Australian Govt slows renewables, but clean transition surges ahead regardless


The impact of the Coalition government’s relentless attacks on renewables has been highlighted again, with an annual survey from Bloomberg New Energy Finance finding that investment in large-scale renewable energy down under continues to stagnate. Two years after the Abbott government started systematically undermining confidence in the sector, Bloomberg said total new investment is languishing at $4.27 billion. A slight rise on 2014, but still well shy of the $7+ billion each year from 2010 to 2013 and well behind what is needed to reach the 2020 Renewable Energy Target. Since February 2014 a mere $15 million was invested in big wind, solar or other clean energy projects that were not otherwise supported by government programs such as the Australian Renewable Energy Agency (ARENA) and Clean Energy Finance Corporation (CEFC) – both of which the Turnbull government still plans to dismantle. Thankfully, small scale solar PV continues to surge in Australia like it is globally, while the fossil fuel price crash is helping to catapult renewable investment around the world to record levels.



Key Points

  • The Coalition government’s war on renewables has slowed clean energy investment, undermining jobs, raising emissions, and making the task to clean up Australia’s energy sector far harder. New data from Bloomberg New Energy Finance has highlighted the damage a government determined to fight the future can do, with the Abbott-led Coalition government overseeing a two-year stall in investments in large scale renewables. While the situation has marginally improved under Malcolm Turnbull’s leadership, it remains party policy to abolish the Clean Energy Finance Corporation and the Australian Renewable Energy Agency. This means confidence in the sector is likely to remain lacking, making the job of reaching the Renewable Energy Target harder, and hurting job development in a sector that the US, for example, has seen surge to employing 77 per cent more workers than coal mining.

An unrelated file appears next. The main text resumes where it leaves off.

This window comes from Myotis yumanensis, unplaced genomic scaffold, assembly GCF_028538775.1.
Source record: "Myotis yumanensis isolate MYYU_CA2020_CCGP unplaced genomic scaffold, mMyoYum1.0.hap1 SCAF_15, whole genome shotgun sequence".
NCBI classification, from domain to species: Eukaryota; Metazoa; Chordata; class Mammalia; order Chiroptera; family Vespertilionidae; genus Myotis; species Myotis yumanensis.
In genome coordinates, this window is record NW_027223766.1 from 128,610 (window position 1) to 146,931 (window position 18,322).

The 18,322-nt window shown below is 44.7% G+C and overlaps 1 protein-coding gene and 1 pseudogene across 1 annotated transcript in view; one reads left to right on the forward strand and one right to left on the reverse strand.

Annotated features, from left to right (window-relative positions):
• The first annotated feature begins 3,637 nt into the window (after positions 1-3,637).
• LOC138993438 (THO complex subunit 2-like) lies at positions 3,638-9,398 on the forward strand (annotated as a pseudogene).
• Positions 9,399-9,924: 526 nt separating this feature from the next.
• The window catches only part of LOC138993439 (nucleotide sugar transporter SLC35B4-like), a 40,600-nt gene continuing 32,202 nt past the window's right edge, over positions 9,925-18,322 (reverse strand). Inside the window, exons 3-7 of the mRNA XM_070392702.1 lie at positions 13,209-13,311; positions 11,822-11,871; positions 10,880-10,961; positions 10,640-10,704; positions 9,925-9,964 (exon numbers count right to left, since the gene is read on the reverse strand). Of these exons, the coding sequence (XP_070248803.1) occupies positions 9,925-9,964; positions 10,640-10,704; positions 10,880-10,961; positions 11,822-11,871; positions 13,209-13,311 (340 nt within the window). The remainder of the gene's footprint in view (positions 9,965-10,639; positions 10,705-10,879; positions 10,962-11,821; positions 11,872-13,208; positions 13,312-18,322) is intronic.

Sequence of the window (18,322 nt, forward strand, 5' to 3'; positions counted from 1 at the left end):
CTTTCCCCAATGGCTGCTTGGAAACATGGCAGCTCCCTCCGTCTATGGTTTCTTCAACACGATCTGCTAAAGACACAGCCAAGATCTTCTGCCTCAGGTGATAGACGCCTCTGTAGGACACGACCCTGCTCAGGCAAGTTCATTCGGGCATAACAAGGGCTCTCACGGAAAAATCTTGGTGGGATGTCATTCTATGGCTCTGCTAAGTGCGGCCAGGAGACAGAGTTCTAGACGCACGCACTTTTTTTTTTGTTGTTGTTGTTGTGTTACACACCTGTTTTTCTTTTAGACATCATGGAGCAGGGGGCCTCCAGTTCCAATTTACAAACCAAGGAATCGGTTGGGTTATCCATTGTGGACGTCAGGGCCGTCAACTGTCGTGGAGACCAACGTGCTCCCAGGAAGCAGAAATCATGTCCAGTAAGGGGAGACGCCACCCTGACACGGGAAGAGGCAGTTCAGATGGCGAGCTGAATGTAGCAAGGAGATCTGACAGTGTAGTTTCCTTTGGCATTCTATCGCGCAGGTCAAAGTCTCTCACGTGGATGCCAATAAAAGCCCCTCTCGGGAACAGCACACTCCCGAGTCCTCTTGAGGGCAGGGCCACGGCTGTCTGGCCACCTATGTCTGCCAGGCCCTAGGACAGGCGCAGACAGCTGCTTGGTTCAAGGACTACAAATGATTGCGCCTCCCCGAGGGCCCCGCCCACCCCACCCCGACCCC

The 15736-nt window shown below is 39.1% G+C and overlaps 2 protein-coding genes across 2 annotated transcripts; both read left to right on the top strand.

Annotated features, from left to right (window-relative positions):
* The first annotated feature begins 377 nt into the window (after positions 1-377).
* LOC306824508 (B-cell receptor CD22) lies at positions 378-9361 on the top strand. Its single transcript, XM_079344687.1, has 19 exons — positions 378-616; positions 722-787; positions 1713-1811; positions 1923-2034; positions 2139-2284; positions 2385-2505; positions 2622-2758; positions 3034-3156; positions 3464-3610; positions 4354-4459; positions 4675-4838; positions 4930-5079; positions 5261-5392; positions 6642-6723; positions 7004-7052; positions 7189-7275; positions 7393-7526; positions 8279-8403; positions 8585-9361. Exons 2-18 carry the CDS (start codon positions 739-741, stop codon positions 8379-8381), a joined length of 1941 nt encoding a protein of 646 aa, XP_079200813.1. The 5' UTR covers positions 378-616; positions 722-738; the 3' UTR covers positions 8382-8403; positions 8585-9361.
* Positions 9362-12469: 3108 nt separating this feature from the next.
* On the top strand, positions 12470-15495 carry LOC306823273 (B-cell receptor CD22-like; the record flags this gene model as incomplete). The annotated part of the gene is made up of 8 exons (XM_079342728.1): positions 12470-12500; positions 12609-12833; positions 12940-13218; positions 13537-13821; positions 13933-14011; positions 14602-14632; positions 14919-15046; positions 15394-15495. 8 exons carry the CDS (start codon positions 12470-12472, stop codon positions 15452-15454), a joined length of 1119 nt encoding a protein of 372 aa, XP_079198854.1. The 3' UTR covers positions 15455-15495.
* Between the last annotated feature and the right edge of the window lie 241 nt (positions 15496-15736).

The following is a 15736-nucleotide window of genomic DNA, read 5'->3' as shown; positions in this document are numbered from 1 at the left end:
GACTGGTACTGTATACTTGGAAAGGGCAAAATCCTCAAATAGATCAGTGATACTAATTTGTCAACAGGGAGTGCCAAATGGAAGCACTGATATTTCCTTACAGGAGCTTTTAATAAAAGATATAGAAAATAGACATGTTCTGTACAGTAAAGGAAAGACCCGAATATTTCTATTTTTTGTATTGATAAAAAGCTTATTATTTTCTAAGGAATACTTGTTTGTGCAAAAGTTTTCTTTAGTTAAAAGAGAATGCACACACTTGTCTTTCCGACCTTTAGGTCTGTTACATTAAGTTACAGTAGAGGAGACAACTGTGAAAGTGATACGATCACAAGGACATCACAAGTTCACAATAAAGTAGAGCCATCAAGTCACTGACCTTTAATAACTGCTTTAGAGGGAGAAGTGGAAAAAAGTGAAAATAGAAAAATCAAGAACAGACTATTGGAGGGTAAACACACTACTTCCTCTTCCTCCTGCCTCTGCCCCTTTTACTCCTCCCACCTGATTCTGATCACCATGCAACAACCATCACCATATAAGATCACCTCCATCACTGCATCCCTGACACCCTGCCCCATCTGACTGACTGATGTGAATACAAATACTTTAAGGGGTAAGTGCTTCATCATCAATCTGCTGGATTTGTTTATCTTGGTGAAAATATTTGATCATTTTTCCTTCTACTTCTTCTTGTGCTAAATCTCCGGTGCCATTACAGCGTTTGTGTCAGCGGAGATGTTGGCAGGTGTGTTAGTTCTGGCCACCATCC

• Despite Coalition roadblocks, the renewable transition is still hastening in Australia as it is around the world. While large scale renewable investment has taken a hit, solar PV continues to boom in Australia, with bloomberg finding it attracted the fifth largest investment in small-scale PV in 2015 globall. $2.17 billion was spent on solar last year, putting Australia ahead of Germany, and behind the UK and Japan. Considering Australia is expected to become a world leader in the deployment of battery storage, it is hard to imagine anything but further booming growth for renewables ahead.
  • Cheap oil and gas are not stopping renewable development. While the Australian government has worked to slow renewable development and protect coal, wind and solar have ‘done the unthinkable’ and trumped fossil fuels to boom to record levels of investment in 2015. The reality is the renewable transition is inevitable, unstoppable, and as new Bloomberg data shows – happening faster than many (particularly those in the fossil industry) could have imagined. This transition will only hasten further as the Paris Effect sinks in.


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Key Quotes

  • “It can’t be understated that the actions of the Abbott government have destroyed confidence in the renewable energy market.Lenders in the market are almost all of the view that the political risks in the RET … have made it too risky to invest in.” – Head of Bloomberg New Energy Finance in Australia, Kobad Bhavnagri
  • “There was so much interest in the Australian Renewable Energy Agency’s large-scale solar funding that the short list of projects, out today, is worth more than three times the amount of funding available. But instead of boosting funding to match the interest, the Liberal Government has put the entire Renewable Energy Agency, as well as the Clean Energy Finance Corporation, on the chopping block in Parliament. The employment and trade opportunities of the 21st century are in clean energy, not the dying coal industry.” – Greens leader Richard Di Natale
  • “These [global renewable energy] figures are a stunning riposte to all those who expected clean energy investment to stall on falling oil and gas prices. Wind and solar power are now being adopted in many developing countries as a natural and substantial part of the generation mix: they can be produced more cheaply than often high wholesale power prices; they reduce a country’s exposure to expected future fossil fuel prices; and above all they can be built very quickly to meet unfulfilled demand for electricity. And it is very hard to see these trends going backwards, in the light of December’s Paris Climate Agreement.” – Chairman of the advisory board at Bloomberg New Energy Finance, Michael Liebreich

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